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dc.contributor.authorMariusdottir, Elin
dc.contributor.authorIngimarsson, Johann P
dc.contributor.authorJonsson, Eirikur
dc.contributor.authorEinarsson, Gudmundur V
dc.contributor.authorAspelund, Thor
dc.contributor.authorGudnason, Vilmundur
dc.contributor.authorGudbjartsson, Tomas
dc.date.accessioned2016-06-16T13:11:14Zen
dc.date.available2016-06-16T13:11:14Zen
dc.date.issued2016-06en
dc.date.submitted2016en
dc.identifier.citationOccupation as a risk factor for renal cell cancer: a nationwide, prospective epidemiological study. 2016, 50 (3):181-5 Scand J Urolen
dc.identifier.issn2168-1813en
dc.identifier.pmid26999634en
dc.identifier.doi10.3109/21681805.2016.1151460en
dc.identifier.urihttp://hdl.handle.net/2336/613338en
dc.descriptionTo access publisher's full text version of this article click on the hyperlink at the bottom of the pageen
dc.description.abstractObjective Using centralized registries in Iceland, the aim of this study was to prospectively investigate multiple risk factors for renal cell carcinoma (RCC), including occupational history. Materials and methods From the Reykjavik study database, 18,840 men and women born in the period 1907-1935 were linked with a population-based registry containing all RCCs diagnosed in Iceland from 1971 to 2005 (n = 910). From this cross-reference, altogether 225 cases were identified. A prospective analysis of the risk factors for RCC was performed using Cox regression analysis, from the time of entry into the Reykjavik study to the diagnosis of RCC, death or end of follow-up, with a median follow-up time of 25 years. The hazard ratio (HR) was then calculated for multiple risk factors including occupational history. Results Male gender [HR 1.65, 95% confidence interval (CI) 1.14-2.38], body mass index (BMI) over 25 kg/m² (HR 1.41, 95% CI 1.06-1.88) and age (HR 1.04, 95% CI 1.03-1.07) increased the risk of RCC, as did severe hypertension (>160/100 mmHg) (HR 1.46, 95% CI 1.05-2.03) and history of kidney disease (HR 1.55, 95% CI 1.11-2.16); however, smoking and type 2 diabetes were not significantly associated with the disease. The risk of RCC was significantly increased in painters (HR 2.97, 95% CI 1.31-6.74), aircraft mechanics (HR 4.51, 95% CI 1.11-18.28) and shipbuilders (HR 2.03, 95% CI 1.06-3.84). Conclusions Together with male gender, advanced age, hypertension, BMI over 25 kg/m² and history of kidney disease, the risk of RCC was significantly increased in painters, aircraft mechanics and shipbuilders, suggesting a link to occupational exposure.
dc.language.isoenen
dc.publisherTaylor & Francis Ltden
dc.relation.urlhttp://dx.doi.org/ 10.3109/21681805.2016.1151460en
dc.rightsArchived with thanks to Scandinavian journal of urologyen
dc.subjectNýrnafrumukrabbameinen
dc.subjectAtvinnaen
dc.subjectUmhverfisáhrifen
dc.subjectÁhættumaten
dc.subjectURO12
dc.subjectTAS12
dc.subject.meshOccupationsen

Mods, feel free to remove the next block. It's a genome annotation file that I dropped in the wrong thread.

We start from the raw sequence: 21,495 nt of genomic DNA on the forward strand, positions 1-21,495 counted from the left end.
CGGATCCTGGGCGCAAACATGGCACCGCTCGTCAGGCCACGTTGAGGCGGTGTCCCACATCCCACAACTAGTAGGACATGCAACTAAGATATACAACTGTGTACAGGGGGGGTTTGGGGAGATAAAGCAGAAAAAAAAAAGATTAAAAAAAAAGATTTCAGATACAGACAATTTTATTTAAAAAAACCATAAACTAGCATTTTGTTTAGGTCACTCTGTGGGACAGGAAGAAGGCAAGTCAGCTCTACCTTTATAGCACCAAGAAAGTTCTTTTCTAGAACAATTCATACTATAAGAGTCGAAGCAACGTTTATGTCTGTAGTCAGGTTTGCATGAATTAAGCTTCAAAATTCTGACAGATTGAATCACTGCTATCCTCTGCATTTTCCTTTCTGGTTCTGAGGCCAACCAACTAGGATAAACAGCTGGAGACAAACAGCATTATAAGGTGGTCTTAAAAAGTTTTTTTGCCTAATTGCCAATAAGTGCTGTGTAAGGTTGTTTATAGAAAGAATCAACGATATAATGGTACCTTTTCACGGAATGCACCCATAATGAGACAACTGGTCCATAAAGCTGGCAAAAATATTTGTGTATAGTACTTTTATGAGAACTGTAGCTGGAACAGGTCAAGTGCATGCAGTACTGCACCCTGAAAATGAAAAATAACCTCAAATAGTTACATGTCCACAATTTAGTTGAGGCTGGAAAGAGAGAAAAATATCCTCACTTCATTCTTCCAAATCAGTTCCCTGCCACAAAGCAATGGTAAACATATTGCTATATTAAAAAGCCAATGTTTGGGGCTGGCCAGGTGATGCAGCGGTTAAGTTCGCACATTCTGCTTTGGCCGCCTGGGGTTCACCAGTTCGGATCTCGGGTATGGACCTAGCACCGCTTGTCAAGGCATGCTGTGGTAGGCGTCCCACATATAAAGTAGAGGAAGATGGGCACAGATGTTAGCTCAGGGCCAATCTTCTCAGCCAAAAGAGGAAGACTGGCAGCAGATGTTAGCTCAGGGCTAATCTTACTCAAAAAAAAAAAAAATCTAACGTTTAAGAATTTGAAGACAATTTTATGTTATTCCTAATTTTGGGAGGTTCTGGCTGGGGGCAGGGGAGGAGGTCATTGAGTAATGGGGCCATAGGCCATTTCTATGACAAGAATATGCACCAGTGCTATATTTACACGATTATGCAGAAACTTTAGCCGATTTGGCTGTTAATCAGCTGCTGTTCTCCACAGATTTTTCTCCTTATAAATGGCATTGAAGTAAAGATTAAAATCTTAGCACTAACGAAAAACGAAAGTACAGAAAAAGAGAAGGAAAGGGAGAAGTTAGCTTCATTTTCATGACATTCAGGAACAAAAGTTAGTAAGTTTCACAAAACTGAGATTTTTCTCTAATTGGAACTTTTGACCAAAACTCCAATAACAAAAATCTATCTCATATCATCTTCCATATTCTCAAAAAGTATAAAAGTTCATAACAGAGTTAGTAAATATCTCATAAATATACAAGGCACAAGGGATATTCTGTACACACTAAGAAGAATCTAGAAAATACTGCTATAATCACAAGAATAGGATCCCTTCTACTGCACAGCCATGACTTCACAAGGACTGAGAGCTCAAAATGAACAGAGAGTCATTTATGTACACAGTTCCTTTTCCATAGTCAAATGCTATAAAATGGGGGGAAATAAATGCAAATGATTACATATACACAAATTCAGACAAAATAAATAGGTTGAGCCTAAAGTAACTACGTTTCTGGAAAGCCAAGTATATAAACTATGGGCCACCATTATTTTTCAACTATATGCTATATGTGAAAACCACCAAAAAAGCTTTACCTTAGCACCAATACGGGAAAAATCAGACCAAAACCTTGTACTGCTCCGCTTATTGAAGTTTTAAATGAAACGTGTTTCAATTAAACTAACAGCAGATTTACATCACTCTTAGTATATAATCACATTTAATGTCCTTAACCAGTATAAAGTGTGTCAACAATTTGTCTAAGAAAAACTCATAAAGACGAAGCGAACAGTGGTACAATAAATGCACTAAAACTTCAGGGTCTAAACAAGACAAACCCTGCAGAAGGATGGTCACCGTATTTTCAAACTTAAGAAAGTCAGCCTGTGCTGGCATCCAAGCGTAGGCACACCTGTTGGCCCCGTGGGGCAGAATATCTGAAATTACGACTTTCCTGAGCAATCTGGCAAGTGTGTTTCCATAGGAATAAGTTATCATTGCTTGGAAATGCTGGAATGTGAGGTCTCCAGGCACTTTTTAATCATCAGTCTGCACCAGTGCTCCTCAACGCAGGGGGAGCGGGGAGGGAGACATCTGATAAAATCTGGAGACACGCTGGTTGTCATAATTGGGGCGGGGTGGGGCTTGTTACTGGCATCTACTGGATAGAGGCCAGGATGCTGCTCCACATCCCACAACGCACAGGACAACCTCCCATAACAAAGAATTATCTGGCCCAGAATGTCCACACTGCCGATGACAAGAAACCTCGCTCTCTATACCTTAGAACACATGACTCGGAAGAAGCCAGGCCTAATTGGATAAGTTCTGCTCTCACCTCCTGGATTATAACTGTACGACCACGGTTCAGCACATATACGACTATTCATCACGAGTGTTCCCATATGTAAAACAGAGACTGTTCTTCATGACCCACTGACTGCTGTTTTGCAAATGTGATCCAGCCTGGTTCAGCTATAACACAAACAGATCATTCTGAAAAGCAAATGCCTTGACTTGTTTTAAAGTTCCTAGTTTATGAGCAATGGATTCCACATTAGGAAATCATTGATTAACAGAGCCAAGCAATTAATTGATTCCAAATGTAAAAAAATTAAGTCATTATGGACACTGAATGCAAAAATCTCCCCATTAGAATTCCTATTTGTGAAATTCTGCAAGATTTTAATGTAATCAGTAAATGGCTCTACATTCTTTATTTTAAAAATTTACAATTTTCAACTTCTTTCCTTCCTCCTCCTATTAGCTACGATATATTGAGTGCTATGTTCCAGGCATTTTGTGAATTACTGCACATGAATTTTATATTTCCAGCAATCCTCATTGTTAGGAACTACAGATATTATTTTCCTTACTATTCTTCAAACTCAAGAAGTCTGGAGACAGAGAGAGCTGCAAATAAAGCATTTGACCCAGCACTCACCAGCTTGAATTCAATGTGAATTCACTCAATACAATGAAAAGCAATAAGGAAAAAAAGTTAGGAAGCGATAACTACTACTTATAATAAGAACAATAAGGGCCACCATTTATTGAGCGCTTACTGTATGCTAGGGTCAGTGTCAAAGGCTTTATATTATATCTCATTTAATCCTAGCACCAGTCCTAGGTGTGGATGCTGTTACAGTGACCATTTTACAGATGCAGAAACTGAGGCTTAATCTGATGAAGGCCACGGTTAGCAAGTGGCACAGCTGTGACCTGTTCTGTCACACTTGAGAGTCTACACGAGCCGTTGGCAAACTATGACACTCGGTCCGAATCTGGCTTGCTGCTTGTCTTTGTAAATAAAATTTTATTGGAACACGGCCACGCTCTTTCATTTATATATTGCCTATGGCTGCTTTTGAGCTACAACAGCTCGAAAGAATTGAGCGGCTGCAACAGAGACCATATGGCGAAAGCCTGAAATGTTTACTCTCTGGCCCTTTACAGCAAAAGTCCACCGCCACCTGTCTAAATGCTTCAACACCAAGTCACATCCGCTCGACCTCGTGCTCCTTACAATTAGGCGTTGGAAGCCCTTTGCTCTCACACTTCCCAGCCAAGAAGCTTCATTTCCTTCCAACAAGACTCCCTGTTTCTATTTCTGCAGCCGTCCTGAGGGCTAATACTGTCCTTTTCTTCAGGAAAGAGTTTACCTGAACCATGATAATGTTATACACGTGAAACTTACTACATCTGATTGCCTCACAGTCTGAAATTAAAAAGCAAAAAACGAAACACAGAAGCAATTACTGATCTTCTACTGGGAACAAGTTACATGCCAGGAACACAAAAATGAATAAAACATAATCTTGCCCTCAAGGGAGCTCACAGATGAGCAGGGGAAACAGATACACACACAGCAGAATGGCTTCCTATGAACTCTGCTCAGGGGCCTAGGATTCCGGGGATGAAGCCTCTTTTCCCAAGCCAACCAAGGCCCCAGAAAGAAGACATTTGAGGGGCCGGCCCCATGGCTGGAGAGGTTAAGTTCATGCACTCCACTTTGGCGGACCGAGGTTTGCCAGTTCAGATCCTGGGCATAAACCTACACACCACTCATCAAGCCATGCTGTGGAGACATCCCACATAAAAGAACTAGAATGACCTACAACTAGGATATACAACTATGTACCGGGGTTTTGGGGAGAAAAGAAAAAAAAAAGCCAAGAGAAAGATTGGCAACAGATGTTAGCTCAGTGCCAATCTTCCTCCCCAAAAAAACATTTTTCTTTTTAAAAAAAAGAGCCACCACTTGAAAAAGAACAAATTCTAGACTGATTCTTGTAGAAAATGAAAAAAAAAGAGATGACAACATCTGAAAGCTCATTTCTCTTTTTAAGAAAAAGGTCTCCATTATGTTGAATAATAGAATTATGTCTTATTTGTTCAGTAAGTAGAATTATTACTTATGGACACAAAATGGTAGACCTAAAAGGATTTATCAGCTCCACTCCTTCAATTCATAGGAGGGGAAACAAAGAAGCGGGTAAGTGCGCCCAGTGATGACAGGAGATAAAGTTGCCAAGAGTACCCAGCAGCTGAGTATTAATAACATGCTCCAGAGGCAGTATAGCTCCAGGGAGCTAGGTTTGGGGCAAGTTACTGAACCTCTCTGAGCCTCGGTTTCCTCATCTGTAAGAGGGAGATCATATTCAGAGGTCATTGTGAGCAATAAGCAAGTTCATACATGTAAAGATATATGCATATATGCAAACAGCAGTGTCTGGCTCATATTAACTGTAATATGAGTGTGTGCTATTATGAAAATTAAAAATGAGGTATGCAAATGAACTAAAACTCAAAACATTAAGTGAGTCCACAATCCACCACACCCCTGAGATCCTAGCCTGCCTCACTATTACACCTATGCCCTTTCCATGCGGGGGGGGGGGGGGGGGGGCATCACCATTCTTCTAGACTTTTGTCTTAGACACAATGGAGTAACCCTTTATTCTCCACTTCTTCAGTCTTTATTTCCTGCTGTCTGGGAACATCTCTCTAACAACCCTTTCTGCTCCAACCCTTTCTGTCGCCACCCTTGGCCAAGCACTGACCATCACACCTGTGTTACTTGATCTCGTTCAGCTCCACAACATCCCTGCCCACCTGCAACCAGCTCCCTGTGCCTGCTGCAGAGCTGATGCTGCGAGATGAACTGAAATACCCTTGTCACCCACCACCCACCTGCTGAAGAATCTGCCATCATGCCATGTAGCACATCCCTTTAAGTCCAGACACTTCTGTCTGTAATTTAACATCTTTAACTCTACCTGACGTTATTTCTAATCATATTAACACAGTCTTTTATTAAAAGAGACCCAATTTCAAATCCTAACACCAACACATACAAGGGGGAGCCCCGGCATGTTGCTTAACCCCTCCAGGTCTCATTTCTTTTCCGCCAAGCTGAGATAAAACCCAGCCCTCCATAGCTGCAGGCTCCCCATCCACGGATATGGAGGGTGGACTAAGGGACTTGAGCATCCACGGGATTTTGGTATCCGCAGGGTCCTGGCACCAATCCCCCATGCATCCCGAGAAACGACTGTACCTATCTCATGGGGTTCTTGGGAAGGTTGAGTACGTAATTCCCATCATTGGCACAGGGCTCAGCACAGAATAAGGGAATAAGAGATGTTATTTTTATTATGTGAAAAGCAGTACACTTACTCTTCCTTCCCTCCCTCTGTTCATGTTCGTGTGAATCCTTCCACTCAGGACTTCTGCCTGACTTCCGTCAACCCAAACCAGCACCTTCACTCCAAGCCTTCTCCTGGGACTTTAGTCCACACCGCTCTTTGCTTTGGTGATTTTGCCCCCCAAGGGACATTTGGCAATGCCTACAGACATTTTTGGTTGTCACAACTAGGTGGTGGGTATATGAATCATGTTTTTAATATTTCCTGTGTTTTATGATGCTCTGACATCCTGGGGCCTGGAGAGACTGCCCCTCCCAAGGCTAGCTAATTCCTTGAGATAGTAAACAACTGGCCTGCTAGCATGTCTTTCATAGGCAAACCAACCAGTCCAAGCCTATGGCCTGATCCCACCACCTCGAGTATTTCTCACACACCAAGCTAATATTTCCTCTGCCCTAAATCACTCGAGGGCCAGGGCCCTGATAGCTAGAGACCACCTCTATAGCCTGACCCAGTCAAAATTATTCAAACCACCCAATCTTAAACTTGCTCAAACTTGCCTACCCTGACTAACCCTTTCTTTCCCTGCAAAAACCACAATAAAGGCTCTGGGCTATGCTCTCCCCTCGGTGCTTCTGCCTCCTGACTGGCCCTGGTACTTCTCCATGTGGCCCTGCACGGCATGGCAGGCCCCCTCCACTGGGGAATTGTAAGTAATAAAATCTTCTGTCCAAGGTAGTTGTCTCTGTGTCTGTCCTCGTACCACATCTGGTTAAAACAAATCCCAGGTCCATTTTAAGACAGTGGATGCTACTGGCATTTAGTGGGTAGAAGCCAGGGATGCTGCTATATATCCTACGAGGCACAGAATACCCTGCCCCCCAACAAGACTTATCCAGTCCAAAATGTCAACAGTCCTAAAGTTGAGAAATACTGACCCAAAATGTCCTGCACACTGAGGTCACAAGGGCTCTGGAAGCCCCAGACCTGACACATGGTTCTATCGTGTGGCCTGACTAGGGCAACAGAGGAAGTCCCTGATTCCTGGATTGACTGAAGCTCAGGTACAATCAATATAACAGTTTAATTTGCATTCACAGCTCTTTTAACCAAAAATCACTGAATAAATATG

dc.subject.meshEnvironmenten
dc.subject.meshProspective Studiesen
dc.subject.meshCarcinoma, Renal Cellen
dc.subject.meshRisk Factorsen
dc.titleOccupation as a risk factor for renal cell cancer: a nationwide, prospective epidemiological study.en
dc.typeArticleen
dc.contributor.department[ 1 ] Landspitali Univ Hosp, Dept Urol, Reykjavik, Iceland   Organization-Enhanced Name(s)      Landspitali National University Hospital [ 2 ] Univ Iceland, Fac Med, Reykjavik, Iceland [ 3 ] Univ Iceland, Iceland Heart Assoc, Reykjavik, Icelanden
dc.identifier.journalScandinavian journal of urologyen
dc.rights.accessClosed - Lokaðen
html.description.abstractObjective Using centralized registries in Iceland, the aim of this study was to prospectively investigate multiple risk factors for renal cell carcinoma (RCC), including occupational history. Materials and methods From the Reykjavik study database, 18,840 men and women born in the period 1907-1935 were linked with a population-based registry containing all RCCs diagnosed in Iceland from 1971 to 2005 (n = 910). From this cross-reference, altogether 225 cases were identified. A prospective analysis of the risk factors for RCC was performed using Cox regression analysis, from the time of entry into the Reykjavik study to the diagnosis of RCC, death or end of follow-up, with a median follow-up time of 25 years. The hazard ratio (HR) was then calculated for multiple risk factors including occupational history. Results Male gender [HR 1.65, 95% confidence interval (CI) 1.14-2.38], body mass index (BMI) over 25 kg/m² (HR 1.41, 95% CI 1.06-1.88) and age (HR 1.04, 95% CI 1.03-1.07) increased the risk of RCC, as did severe hypertension (>160/100 mmHg) (HR 1.46, 95% CI 1.05-2.03) and history of kidney disease (HR 1.55, 95% CI 1.11-2.16); however, smoking and type 2 diabetes were not significantly associated with the disease. The risk of RCC was significantly increased in painters (HR 2.97, 95% CI 1.31-6.74), aircraft mechanics (HR 4.51, 95% CI 1.11-18.28) and shipbuilders (HR 2.03, 95% CI 1.06-3.84). Conclusions Together with male gender, advanced age, hypertension, BMI over 25 kg/m² and history of kidney disease, the risk of RCC was significantly increased in painters, aircraft mechanics and shipbuilders, suggesting a link to occupational exposure.


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